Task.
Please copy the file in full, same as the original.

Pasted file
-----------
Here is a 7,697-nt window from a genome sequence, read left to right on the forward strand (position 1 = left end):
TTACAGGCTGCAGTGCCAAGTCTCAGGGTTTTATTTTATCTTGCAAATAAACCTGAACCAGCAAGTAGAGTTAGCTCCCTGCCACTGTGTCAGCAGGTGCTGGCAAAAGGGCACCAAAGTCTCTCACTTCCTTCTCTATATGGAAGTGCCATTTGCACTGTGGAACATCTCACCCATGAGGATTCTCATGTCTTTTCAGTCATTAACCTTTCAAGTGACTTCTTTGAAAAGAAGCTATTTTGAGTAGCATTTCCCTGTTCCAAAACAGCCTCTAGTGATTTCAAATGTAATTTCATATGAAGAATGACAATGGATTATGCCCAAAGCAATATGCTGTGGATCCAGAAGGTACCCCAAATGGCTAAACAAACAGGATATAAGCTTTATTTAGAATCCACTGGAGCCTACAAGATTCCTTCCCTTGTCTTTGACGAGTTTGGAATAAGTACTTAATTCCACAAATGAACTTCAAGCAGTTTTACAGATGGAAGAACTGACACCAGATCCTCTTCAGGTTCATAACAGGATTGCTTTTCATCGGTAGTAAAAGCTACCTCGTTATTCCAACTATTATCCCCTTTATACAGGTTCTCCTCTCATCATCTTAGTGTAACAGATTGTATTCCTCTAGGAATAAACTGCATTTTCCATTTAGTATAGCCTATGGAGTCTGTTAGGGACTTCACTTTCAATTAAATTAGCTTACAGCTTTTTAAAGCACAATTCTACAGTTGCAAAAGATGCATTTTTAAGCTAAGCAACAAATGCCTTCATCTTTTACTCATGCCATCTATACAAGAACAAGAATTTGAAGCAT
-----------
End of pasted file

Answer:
Here is a 7,697-nt window from a genome sequence, read left to right on the forward strand (position 1 = left end):
TTACAGGCTGCAGTGCCAAGTCTCAGGGTTTTATTTTATCTTGCAAATAAACCTGAACCAGCAAGTAGAGTTAGCTCCCTGCCACTGTGTCAGCAGGTGCTGGCAAAAGGGCACCAAAGTCTCTCACTTCCTTCTCTATATGGAAGTGCCATTTGCACTGTGGAACATCTCACCCATGAGGATTCTCATGTCTTTTCAGTCATTAACCTTTCAAGTGACTTCTTTGAAAAGAAGCTATTTTGAGTAGCATTTCCCTGTTCCAAAACAGCCTCTAGTGATTTCAAATGTAATTTCATATGAAGAATGACAATGGATTATGCCCAAAGCAATATGCTGTGGATCCAGAAGGTACCCCAAATGGCTAAACAAACAGGATATAAGCTTTATTTAGAATCCACTGGAGCCTACAAGATTCCTTCCCTTGTCTTTGACGAGTTTGGAATAAGTACTTAATTCCACAAATGAACTTCAAGCAGTTTTACAGATGGAAGAACTGACACCAGATCCTCTTCAGGTTCATAACAGGATTGCTTTTCATCGGTAGTAAAAGCTACCTCGTTATTCCAACTATTATCCCCTTTATACAGGTTCTCCTCTCATCATCTTAGTGTAACAGATTGTATTCCTCTAGGAATAAACTGCATTTTCCATTTAGTATAGCCTATGGAGTCTGTTAGGGACTTCACTTTCAATTAAATTAGCTTACAGCTTTTTAAAGCACAATTCTACAGTTGCAAAAGATGCATTTTTAAGCTAAGCAACAAATGCCTTCATCTTTTACTCATGCCATCTATACAAGAACAAGAATTTGAAGCAT